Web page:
The Port Authority’s World Trade Center Construction website notes that the main floor of the Oculus is 365 feet long, 90 feet longer than the main concourse of Grand Central Terminal. What those numbers can’t convey is the airy, cathedral-like atmosphere, with so much natural light that it feels unlike any other indoor space in the city. One can easily imagine a fashion show, food tasting, or holiday train show taking place on the main floor. During Spring/Summer 2016 New York Fashion Week in September 2015, fashion house DKNY staged what may be the hub’s first major event: a runway show in the West Concourse.
New York Post writer Steve Cuozzo, an often outspoken critic of the politics surrounding rebuilding the WTC site, notably softened his tone after seeing the reaction of close friends, and even conceded that critics–himself included–haven’t allowed themselves to appreciate the structures on their own merits.
It might take years for New Yorkers to fully embrace it, but the rest of the world isn’t waiting. Close friends who were my next-door Manhattan neighbors until they moved to Florida a few years ago recently set me straight.
“We came up out of the Fulton Street station and our eyes popped out,” said my friend, an acclaimed photographer who often returns to the studio he still keeps here but had not been downtown since when 1 WTC was a stump. “No matter what you guys write, everybody in the world is going to love it. Even the dinosaur.”
He means the Hub, which I’d ridiculed as the “Calatrasaurus.” And he was correct. Most of us fortunate to have a media voice liked some elements of the WTC project but not others. If public taste is any indication, we were all wrong about the ones we hated.
It appears that New Yorkers have already begun to let the Hub in to their daily lives. Erik Torkells, writer of the popular neighborhood website Tribeca Citizen, wrote a valentine to the Hub:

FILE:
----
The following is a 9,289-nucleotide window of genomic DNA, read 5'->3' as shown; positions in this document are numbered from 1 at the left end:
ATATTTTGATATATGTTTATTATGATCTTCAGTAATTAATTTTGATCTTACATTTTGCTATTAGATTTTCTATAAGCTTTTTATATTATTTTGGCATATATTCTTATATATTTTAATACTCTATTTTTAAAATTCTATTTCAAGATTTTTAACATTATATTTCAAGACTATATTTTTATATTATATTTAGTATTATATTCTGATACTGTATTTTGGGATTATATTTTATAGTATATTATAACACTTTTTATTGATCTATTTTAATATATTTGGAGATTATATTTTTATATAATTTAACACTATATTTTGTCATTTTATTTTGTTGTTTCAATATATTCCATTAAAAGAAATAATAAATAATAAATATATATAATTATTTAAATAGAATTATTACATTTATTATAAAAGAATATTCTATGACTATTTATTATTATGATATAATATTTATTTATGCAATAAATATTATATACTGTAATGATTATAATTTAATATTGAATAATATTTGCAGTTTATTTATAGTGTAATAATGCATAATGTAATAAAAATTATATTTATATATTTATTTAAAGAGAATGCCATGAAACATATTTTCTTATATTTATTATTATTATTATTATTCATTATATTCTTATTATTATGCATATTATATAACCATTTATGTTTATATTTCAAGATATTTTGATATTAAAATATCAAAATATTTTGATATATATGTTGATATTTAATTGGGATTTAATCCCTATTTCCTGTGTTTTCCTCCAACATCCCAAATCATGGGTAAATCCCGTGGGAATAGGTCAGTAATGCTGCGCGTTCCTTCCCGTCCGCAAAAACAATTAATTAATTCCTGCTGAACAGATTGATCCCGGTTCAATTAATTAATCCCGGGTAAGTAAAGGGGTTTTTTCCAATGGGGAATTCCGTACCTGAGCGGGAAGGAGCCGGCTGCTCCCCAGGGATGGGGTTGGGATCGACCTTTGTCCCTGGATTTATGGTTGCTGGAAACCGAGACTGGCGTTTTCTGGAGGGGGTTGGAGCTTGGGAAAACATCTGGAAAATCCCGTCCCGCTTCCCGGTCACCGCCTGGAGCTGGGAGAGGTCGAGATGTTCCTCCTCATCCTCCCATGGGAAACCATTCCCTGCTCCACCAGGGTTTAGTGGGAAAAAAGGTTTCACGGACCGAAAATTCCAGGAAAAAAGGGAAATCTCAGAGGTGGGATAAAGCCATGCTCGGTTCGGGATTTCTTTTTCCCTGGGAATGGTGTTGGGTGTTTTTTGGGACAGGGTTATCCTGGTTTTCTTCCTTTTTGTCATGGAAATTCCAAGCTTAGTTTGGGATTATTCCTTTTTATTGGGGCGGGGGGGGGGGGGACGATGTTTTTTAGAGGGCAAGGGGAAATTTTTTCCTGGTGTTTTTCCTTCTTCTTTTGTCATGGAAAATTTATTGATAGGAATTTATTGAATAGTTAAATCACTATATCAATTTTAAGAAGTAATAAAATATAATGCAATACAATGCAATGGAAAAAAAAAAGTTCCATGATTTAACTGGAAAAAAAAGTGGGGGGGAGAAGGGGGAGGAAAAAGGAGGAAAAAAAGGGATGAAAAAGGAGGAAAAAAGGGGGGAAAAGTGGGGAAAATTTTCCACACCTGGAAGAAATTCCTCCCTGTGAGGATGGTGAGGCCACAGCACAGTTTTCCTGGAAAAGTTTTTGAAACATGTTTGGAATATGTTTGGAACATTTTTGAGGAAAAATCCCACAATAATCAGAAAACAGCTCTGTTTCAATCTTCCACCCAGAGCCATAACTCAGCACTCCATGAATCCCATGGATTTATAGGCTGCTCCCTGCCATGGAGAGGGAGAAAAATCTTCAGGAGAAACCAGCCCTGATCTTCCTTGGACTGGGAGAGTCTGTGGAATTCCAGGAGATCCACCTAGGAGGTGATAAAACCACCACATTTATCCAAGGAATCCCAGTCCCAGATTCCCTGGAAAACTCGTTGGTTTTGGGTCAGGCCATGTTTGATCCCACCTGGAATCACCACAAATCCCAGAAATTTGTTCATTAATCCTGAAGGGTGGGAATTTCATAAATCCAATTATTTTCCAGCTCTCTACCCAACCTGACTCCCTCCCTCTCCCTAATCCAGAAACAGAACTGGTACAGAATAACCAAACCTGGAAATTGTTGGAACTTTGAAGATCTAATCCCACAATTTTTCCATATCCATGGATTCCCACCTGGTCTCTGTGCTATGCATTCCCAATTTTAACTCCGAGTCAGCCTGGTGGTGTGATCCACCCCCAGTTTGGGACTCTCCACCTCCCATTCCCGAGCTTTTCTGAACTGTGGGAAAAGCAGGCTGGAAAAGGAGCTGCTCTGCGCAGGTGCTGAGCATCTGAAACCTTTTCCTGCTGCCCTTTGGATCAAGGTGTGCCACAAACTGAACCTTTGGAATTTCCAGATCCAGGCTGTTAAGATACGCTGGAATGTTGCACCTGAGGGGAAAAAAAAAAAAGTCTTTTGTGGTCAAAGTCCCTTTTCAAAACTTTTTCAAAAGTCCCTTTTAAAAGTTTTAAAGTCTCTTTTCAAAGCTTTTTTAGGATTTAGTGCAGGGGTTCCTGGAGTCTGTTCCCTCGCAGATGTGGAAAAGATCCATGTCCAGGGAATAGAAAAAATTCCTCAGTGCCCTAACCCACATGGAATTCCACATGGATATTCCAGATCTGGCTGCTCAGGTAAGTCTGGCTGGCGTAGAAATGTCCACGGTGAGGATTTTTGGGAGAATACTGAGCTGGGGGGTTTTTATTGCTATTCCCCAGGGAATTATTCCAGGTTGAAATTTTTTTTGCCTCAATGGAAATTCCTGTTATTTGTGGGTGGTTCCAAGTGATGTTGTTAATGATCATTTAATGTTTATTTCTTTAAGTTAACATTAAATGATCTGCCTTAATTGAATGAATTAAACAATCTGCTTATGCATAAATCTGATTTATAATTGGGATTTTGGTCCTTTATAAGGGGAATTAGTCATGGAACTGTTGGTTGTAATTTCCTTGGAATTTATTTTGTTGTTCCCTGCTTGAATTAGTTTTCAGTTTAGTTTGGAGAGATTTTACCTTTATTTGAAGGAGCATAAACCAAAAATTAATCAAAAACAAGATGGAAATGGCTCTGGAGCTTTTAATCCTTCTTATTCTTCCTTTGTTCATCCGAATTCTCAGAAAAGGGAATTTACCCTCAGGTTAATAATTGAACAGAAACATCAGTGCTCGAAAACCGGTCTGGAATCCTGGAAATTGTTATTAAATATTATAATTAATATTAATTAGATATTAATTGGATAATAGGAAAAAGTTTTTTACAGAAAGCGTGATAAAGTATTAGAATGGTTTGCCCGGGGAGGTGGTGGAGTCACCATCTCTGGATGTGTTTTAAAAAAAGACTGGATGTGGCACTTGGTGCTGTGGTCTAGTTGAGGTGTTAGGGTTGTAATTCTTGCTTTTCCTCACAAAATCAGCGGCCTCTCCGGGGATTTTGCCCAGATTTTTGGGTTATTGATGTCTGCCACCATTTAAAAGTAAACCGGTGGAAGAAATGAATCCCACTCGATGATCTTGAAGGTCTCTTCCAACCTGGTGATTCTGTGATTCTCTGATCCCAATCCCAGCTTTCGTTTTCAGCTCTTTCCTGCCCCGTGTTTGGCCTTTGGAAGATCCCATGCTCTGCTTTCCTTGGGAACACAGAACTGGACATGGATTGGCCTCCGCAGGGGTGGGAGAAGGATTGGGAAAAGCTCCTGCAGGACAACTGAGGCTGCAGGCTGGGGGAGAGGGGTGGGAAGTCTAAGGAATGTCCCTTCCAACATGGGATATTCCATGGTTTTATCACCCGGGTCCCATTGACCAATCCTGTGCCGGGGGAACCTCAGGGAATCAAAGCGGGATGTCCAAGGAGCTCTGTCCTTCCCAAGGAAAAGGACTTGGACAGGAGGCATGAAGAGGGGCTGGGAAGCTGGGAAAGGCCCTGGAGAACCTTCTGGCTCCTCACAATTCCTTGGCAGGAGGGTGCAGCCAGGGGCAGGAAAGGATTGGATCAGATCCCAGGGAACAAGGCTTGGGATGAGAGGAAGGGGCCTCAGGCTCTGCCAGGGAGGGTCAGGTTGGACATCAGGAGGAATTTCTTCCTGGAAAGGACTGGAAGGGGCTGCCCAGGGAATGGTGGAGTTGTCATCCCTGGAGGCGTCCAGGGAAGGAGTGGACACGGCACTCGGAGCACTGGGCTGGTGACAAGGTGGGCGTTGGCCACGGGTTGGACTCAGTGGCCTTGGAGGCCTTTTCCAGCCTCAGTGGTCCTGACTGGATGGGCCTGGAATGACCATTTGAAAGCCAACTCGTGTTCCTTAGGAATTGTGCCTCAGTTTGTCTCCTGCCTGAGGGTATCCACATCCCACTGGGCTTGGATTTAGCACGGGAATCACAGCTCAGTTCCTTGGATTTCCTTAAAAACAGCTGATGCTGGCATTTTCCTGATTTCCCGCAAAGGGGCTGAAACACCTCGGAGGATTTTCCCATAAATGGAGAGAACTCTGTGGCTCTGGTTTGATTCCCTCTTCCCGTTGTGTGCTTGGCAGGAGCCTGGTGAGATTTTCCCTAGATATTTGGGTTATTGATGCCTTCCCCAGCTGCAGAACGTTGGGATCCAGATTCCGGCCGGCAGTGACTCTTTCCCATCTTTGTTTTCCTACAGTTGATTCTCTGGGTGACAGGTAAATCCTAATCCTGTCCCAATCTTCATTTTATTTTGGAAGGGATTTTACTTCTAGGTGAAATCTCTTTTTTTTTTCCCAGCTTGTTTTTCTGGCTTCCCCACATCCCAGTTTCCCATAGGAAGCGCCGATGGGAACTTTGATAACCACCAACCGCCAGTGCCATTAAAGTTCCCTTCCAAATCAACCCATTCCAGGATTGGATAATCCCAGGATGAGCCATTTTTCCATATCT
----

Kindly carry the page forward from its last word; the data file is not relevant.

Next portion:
So let’s just stand back and admire the thing—a huge, white Venus flytrap that I find especially endearing when I happen to catch a glimpse of it from way up Church Street and Greenwich Street.
On May 26th, 2016, the Port Authority of New York and New Jersey held an event to mark the formal opening of the World Trade Center Transportation Hub, and the Dey Street connection to Fulton Center and the New York City Subway.
“Expensive? Yes. Controversial? Perhaps. But isn’t that true throughout the history of art? We must continue to recognize the importance of great public works, and the work of those who create them.” –Port Authority Chairman John Degnan
The WTC Transit Hub and Dey Street Connection between PATH and the New York City Subway are officially open!
Posted by Subway NY NJ on Thursday, May 26, 2016
On June 21, 2016, the North Concourse opened, connecting Vesey Street with the WTC Transportation Hub.
This opening is a milestone because it marked the last step before closure of the temporary PATH station entrance at the intersection of Vesey and Greenwich Streets. That entrance closed at midnight on Sunday, June 26, 2016.
Updated July 30, 2020 by Stewart Mader